NFTs Could Benefit Developing Nations the Most | Opinion

Non-fungible tokens (NFTs) appear to be the Western world's most ridiculous new plaything. When some are paying millions of dollars for pieces of digital art by previously unknown creators, we're right to be skeptical.

NFTs may be a money waster for some in the West, but they're a legitimate moneymaker for others everywhere else. They are opening up whole new revenue streams for anyone with an internet connection. In doing so, NFTs are giving millions a chance to finally compete fairly in an ever-evolving global economy.

NFT businesses don't rely on any raw material, manufacturing relationships, or international supply chains. With a computer, internet connection and some creativity, individuals can finally get paid fairly for their work. That's why NFTs have the power to radically transform labor markets and redistribute wealth fairly across the globe.

How NFTs could be used to improve the world and how they are being used today are two very different things. The cash-rich, stimulus-checked Western economy has been fueling some speculative bubbles over the past year, from the rise of the cryptocurrency Dogecoin to the Gamestop debacle. Christie's $69 million sale of an NFT by Beeple—a relatively unrecognized digital artist—appeared to follow this trend.

We must see the substance among the headlines. When excitement about a revolutionary technology meets unjustifiable prices, we can find the perfect breeding ground for a financial bubble. Yet we must remember, bubbles follow a trend; the importance of technological innovations becomes clearer when the intoxicating hype dies down. Those who dismissed internet companies in the late 1990s, and others who dismissed Bitcoin in 2017, have learned this lesson the hard way.

In the emerging markets of the global south, NFTs are shaking up labor markets and creating big business. Up until now the biggest barrier for entrepreneurs was cost—you might have invented the wheel but you still needed a factory to build it and someone to do the shipping. NFTs bypass this need; all you need to sell goods is an internet connection and a good idea.

One such example is Osinachi, who grew up in Nigeria with limited access to computers. Through sheer effort and creativity, he manipulated Microsoft Word in order to create original digital art. His work sold for more than $68,000 at a Christie's auction in October.

NFTs are facilitating wealth transfer to the masses, through play to earn models, where playing video games allows players to share revenues. One of the most popular games is Axie Infinity; it's telling that players from the Philippines and Venezuela make up 50 percent of the game's player base. Some players report earning $2,000 an hour, which is far above the average wage in Manilla or Caracas.

Crucially, those players are paid the same as someone logging in from New York or Paris—a leap forward for global equality and economic growth.

The last internet explosion saw places like India, Bangladesh and the Philippines become digital skills hotspots. Yet their location was exploited; many companies would simply outsource to countries like India because they're cheaper and not pay livable wages.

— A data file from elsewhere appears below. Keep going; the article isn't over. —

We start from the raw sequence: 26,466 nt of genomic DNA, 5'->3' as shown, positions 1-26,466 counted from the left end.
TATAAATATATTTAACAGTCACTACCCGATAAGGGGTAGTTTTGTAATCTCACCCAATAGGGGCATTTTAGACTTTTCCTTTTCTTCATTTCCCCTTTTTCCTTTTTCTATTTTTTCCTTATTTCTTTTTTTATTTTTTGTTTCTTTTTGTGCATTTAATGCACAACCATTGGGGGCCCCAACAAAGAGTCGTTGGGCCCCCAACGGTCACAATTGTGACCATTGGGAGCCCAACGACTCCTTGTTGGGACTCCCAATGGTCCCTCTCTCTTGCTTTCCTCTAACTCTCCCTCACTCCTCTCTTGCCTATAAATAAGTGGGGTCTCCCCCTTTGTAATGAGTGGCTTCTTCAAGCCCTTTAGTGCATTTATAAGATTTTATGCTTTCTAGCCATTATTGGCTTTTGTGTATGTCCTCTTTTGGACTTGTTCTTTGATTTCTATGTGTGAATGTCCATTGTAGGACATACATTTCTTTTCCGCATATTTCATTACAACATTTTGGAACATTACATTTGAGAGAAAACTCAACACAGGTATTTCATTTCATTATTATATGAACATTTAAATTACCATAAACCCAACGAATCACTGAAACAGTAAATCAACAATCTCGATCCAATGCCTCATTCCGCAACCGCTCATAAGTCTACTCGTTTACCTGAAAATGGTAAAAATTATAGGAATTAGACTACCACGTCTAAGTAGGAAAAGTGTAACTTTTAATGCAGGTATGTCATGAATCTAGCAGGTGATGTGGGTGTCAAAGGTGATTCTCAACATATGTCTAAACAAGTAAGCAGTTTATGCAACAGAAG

A mural is painted on a wall
A mural is painted on a wall during the North American Bitcoin Conference held at the James L Knight Center on Jan. 19, 2022, in Miami, Fla. Joe Raedle/Getty Images

NFTs on the other hand, are nation anonymous, using them allows one to get paid for participation, regardless of locale. Much like internet 2.0, NFTs could trigger a real redistribution of value and labor across the world, as geographical location fades further into irrelevance. This is particularly the case for simple, repeatable labor-driven tasks.

To achieve this, NFTs should be allowed to mature in the same way as e-commerce. When the first e-commerce transactions appeared, they emerged in shadier corners online, like adult entertainment. As e-commerce blossomed, it made spending money online easy and more trustworthy, causing the opportunities surrounding it to explode. NFTs and cryptocurrency seem to be following that same pattern. Those who survived the dot-com crash should look at where Amazon is now.

Just as India, Bangladesh and the Philippines embraced e-commerce, NFT related jobs in entertainment, policy, development and application could become a global leveler that changes labor markets around the world. No such shortage of jobs exist on LinkedIn for some South American, African and South Asian companies.

NFT technology could fundamentally change how cultural and financial value is exchanged across the world and in labor markets. When the noise from the NFT X-rays of William Shatner's teeth finally quietens down, the true value of NFT technology will make itself felt across the globe.

Nobody knows exactly how the future of NFTs will play out. Whatever the final direction, one thing is clear, they will change the relationship between customer and manufacturer and put many professional middlemen out of business. In the end, they will create new industries, not just new headlines.

While some may lose capital buying NFTs, those who are creating, selling and earning them across the globe have nothing to lose from their blockchains.

Joshua Jahani is a lecturer at Cornell University and New York University and an investment banker at Jahani & Associates. He has written for or contributed to Newsweek, BBC World News and The Independent.

The views expressed in this article are the writer's own.